Special Report: To understand why U.S. foreign policy is floundering in the Middle East, one must go back to the pivotal 1980 election when President Carter's hopes for a second term hinged on getting Iran to release 52 U.S. hostages and Republicans went behind his back, writes Robert Parry.
By Robert Parry
Embedded in the historical question of whether Republicans sabotaged President Jimmy Carter's Iran-hostage negotiations before Election 1980 is a curious incident involving two of Ronald Reagan's future National Security Advisors -- Richard Allen and Robert McFarlane -- who played key roles in arms shipments to Iran after Reagan won.
On Jan. 20, 1981, the Iranians released the 52 American hostages exactly as Reagan was being sworn in as President. Allen moved into the White House as Reagan's first National Security Advisor. McFarlane was appointed Counselor to the Secretary of State, from which he pushed to let Israel sell arms to Iran, an issue that was referred to Allen at the National Security Council, according to recently disclosed documents from the National Archives.
The documents also reveal that McFarlane pressed to put himself in charge of future U.S. policy toward Iran and arranged a top-secret conduit for collaboration with the Israeli government on Iranian issues without the knowledge of other U.S. officials. [For details, see Consortiumnews.com's " How Neocons Messed Up the Mideast ."]
So, the curious incident in 1980 -- a meeting with an Iranian emissary at the L'Enfant Plaza Hotel in Washington about one month before the Nov. 4 election -- suddenly deserves additional attention. The meeting also involved a third prominent Republican, Laurence Silberman, a neoconservative foreign policy expert who would later become an important judge on the U.S. Court of Appeals in Washington.
Yet, beyond the fact that the L'Enfant Plaza meeting took place, the three Republicans have offered wildly divergent accounts of what happened, and congressional investigators, who looked into the incident years later, never tried very hard to get the trio to explain the discrepancies.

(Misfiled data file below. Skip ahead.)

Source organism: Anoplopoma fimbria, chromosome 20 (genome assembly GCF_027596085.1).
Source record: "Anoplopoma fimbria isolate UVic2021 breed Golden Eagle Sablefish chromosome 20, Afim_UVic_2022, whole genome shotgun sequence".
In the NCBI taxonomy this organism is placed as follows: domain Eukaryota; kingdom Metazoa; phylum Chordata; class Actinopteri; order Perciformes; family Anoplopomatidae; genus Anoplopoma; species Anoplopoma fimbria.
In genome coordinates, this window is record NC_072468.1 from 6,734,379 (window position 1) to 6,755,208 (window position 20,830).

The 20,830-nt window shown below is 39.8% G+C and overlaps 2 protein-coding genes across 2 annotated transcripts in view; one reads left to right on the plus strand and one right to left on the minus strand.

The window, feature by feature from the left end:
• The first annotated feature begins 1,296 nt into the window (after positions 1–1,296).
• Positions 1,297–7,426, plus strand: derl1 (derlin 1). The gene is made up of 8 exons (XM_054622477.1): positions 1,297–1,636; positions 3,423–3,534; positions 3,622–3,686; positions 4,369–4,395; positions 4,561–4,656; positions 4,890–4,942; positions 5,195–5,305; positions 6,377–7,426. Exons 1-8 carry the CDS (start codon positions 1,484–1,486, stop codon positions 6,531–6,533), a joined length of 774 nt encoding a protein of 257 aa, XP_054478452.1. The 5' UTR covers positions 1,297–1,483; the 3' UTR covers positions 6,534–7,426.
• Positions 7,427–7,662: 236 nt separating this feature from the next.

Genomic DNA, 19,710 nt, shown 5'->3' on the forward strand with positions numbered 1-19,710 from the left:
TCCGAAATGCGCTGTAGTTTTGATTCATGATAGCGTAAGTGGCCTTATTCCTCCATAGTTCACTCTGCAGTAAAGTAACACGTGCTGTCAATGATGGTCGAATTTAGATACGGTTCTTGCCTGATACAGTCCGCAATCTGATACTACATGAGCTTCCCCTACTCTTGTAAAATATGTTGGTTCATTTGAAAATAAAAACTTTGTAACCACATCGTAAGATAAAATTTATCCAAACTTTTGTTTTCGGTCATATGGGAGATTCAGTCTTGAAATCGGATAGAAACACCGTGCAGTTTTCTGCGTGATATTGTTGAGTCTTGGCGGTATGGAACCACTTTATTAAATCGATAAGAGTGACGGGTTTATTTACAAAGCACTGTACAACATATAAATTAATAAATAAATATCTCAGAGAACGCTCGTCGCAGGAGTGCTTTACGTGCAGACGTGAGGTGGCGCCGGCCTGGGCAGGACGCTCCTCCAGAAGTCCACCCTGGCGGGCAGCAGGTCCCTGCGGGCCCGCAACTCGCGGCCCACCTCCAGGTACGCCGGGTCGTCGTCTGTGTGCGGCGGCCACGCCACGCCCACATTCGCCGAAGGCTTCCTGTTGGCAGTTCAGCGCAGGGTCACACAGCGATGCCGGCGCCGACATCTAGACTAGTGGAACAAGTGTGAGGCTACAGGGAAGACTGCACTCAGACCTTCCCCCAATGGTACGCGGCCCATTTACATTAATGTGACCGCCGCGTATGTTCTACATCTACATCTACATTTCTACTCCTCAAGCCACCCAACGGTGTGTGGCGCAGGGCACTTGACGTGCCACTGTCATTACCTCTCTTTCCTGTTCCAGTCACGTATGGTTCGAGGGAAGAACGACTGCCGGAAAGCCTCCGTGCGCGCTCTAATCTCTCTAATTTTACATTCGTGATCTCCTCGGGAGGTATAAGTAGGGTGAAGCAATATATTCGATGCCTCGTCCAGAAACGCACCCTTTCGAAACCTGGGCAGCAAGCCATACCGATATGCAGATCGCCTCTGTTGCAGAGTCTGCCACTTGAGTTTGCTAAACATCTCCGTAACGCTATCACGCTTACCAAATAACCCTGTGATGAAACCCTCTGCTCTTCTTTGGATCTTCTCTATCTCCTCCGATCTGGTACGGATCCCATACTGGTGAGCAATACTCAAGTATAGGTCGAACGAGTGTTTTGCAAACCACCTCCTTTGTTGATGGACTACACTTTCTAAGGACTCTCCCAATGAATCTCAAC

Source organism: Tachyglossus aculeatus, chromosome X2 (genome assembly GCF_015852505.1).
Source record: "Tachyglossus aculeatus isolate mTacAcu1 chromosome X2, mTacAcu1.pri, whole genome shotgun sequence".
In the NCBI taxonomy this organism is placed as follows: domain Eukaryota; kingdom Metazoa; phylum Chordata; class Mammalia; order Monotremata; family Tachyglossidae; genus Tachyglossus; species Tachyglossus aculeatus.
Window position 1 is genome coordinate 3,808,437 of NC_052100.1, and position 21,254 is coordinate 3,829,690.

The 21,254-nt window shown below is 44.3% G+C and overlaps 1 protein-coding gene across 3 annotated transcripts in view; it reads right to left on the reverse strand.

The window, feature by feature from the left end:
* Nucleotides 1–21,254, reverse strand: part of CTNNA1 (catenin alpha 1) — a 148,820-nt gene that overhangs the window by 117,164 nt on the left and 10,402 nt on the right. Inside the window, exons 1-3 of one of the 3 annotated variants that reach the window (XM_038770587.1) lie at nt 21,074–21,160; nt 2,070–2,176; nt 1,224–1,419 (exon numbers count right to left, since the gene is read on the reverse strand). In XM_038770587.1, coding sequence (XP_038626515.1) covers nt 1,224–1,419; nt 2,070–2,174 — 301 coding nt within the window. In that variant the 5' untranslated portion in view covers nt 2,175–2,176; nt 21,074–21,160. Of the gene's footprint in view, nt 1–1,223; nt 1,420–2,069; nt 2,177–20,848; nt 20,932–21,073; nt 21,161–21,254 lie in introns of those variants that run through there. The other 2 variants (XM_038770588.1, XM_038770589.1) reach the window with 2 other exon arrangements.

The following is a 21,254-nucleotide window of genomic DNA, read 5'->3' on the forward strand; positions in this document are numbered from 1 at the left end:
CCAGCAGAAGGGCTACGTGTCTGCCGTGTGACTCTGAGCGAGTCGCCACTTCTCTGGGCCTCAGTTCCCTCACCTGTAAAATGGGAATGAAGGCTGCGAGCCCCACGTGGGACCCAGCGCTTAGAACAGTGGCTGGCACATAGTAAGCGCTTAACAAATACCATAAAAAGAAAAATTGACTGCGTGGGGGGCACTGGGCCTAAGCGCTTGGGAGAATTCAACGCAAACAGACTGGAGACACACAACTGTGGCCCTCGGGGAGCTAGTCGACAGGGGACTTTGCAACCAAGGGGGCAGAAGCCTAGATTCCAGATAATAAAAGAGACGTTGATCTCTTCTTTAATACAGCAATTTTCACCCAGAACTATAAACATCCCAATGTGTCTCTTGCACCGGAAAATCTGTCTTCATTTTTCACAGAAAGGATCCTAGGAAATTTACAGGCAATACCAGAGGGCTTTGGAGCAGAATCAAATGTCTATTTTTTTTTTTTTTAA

Allen, Silberman and McFarlane all acknowledged a discussion with an Iranian emissary at the hotel, which is situated between the Washington Mall and the Potomac River. But none of them claimed to remember the person's name, his nationality or his position -- not even McFarlane who purportedly arranged the meeting.
A Testy Interview
In a testy interview with me in 1990, Allen said the L'Enfant Plaza meeting occurred after McFarlane called Allen "several times in an attempt to get me to meet with someone about the Iranian problem." Allen said he was leery about such a meeting because he had been burnt by the controversy over the Richard Nixon's Vietnam peace-talk interference in 1968. [For details, see Consortiumnews.com's " LBJ's X-File on Nixon's "Treason. '"]
"Knowing what I'd been through in 1968 on this very problem, I was highly reluctant to do it," Allen said. "But McFarlane was working for [Texas Sen.] John Tower; John Tower was a friend of mine. McFarlane is not a particular friend, an acquaintance, nothing more than that. He was quite insistent that I do this."
Allen said he asked Silberman, a lawyer working on Reagan's foreign policy team, to join him at the meeting. "I want a witness in this meeting because I don't want it to turn into anything that could run against us. And I won't meet in this office. I will not have anybody say that he came to my office.
"So Larry Silberman and I got on the subway and we went down to the L'Enfant Plaza Hotel where I met McFarlane and there were many people milling about. We sat at a table in the lobby. It was around the lunch hour. I was introduced to this very obscure character whose name I cannot recall. "
"The individual who was either an Egyptian or an Iranian or could have been an Iranian living in Egypt -- and his idea was that he had the capacity to intervene, to deliver the [American] hostages to the Reagan forces. Now, I took that at first to mean that he was able to deliver the hostages to Ronald Reagan, candidate for the presidency of the United States, which was absolutely lunatic. And I said so. I believe I said, or Larry did, "we have one President at a time. That's the way it is.'
"So this fellow continued with his conversation. I was incredulous that McFarlane would have ever brought a guy like this or placed any credibility in a guy like this. Just absolutely incredulous, and so was Larry Silberman. This meeting lasted maybe 20 minutes, 25 minutes. So that's it. There's no need to continue this meeting. "